The Economy and the Emerging McCain Comeback

A stronger economic message may be fueling a reversal of fortune for the GOP nominee.

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"Just because I am losing, doesn't mean I'm lost, doesn't mean I'll stop."—Coldplay. Yesterday's nearly 1,000-point gain by the Dow industrials, I think, was partly due to a recognition by Mr. Market that Mr. McCain might actually pull this thing out. (Yes, yes, the rebound in the commercial paper sure helped, too.)

Polls are tightening. McCain-Palin has been given message clarity by the emergence of Barack Obama's "spread the wealth" message, opposed by more than 80 percent of Americans. I also think voters are realizing that Obama plus a Democratic Congress (as the old Russian proverb goes, "You don't buy a house, you buy a neighborhood") might mean a kind of lurching change to the left that a basically center-right nation might not want ( such as getting rid of the tax benefits for 401[k] and other retirement plans like IRAs).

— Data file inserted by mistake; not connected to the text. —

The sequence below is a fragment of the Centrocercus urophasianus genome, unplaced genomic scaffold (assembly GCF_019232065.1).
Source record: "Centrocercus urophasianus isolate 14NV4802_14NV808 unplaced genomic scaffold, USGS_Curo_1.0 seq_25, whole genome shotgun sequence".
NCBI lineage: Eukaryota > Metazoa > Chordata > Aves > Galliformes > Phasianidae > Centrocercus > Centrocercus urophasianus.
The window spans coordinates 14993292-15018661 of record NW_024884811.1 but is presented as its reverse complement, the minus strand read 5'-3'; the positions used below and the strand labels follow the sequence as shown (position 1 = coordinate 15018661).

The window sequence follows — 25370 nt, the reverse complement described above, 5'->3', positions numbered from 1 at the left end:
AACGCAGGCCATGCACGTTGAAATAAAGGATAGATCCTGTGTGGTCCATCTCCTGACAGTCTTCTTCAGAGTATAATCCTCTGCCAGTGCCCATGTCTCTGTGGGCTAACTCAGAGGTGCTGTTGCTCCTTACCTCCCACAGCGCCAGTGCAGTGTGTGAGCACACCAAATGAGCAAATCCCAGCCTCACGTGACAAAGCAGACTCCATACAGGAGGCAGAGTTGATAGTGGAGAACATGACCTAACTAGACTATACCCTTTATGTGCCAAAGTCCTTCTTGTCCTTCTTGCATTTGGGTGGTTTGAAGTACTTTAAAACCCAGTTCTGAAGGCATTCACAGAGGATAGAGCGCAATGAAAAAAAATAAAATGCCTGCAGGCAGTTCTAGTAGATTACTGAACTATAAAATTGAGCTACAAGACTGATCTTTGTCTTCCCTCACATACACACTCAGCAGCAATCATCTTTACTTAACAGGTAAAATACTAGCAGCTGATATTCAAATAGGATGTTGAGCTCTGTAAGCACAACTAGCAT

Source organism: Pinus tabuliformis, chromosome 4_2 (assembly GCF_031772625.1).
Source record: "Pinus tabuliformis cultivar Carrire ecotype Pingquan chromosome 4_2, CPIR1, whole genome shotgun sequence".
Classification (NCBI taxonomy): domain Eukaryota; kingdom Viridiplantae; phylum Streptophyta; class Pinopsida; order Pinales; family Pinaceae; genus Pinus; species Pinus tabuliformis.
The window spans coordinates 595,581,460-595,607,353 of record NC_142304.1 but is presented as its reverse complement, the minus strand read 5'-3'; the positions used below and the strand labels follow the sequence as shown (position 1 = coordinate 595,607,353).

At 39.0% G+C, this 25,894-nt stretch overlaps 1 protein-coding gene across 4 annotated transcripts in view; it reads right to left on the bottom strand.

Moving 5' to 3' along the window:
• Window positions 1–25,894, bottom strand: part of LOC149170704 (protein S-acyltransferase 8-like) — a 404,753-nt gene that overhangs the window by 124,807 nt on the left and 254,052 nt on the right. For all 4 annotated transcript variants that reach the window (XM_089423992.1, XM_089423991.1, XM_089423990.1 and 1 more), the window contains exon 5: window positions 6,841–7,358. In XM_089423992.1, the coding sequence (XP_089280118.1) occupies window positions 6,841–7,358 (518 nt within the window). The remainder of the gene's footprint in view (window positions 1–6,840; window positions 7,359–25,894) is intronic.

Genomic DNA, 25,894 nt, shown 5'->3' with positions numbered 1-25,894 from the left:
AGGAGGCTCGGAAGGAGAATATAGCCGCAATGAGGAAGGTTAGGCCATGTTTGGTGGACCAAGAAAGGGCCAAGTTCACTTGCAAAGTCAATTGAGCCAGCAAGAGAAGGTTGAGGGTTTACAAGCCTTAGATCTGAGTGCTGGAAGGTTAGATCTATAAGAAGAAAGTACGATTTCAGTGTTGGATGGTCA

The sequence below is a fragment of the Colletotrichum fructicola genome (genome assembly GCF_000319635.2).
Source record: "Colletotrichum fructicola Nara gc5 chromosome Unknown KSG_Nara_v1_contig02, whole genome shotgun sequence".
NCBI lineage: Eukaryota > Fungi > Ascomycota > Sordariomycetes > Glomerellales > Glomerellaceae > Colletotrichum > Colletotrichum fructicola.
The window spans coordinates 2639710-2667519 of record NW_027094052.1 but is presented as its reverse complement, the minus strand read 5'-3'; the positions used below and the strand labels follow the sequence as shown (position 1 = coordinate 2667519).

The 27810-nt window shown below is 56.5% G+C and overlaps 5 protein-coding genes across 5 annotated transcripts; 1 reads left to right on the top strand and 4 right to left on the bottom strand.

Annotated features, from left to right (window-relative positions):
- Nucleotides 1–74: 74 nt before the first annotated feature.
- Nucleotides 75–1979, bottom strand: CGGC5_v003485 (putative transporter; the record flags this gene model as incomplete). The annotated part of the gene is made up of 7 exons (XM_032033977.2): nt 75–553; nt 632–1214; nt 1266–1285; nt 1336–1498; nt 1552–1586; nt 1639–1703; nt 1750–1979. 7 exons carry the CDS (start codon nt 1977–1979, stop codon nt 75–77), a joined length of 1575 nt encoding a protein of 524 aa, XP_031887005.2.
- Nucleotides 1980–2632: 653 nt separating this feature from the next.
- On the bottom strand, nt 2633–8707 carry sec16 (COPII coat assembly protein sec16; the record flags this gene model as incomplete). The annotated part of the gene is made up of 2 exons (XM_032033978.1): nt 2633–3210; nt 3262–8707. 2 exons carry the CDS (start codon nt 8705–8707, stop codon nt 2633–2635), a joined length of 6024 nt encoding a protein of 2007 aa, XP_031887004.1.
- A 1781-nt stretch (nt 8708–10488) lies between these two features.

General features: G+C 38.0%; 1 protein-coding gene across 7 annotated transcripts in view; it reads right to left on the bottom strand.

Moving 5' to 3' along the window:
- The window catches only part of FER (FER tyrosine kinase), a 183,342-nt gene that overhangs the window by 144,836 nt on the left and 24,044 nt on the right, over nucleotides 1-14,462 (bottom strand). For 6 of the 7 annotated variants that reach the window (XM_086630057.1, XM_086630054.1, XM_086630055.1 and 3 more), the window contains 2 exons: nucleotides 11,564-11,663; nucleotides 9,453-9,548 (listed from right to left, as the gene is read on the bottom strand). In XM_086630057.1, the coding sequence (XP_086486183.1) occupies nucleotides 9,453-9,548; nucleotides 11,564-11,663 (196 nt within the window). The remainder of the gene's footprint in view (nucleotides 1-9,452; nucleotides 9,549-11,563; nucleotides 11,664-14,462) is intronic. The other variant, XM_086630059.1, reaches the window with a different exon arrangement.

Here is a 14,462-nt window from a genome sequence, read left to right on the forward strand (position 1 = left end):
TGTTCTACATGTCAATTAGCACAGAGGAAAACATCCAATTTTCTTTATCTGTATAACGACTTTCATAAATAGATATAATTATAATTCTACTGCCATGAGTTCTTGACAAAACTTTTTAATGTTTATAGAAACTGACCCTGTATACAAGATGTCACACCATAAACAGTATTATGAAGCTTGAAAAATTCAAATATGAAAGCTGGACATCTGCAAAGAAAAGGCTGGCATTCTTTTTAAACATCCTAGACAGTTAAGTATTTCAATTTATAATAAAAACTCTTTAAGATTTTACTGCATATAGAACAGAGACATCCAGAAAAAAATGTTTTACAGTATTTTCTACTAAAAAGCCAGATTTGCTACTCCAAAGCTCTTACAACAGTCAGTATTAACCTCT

And hey, it's not just me. Here is what liberal blogger Noam Scheiber of the New Republic says:

In the last few days, pretty much every tracking poll I trust...several I either don't trust...or don't have much of an opinion about...has shifted toward McCain, in some cases sharply... My immediate concern is twofold: That McCain is getting some traction with his liberal/socialist/redistributionist charge—the WaPo tracker shows McCain narrowing the gap on the economy over the last week—and, in light of this, that Obama is striking his high-note a few days too early.

I will also add, though, that I am not seeing signs of a rebound in the betting markets. Intrade still has Obama at an 88 percent probability of victory.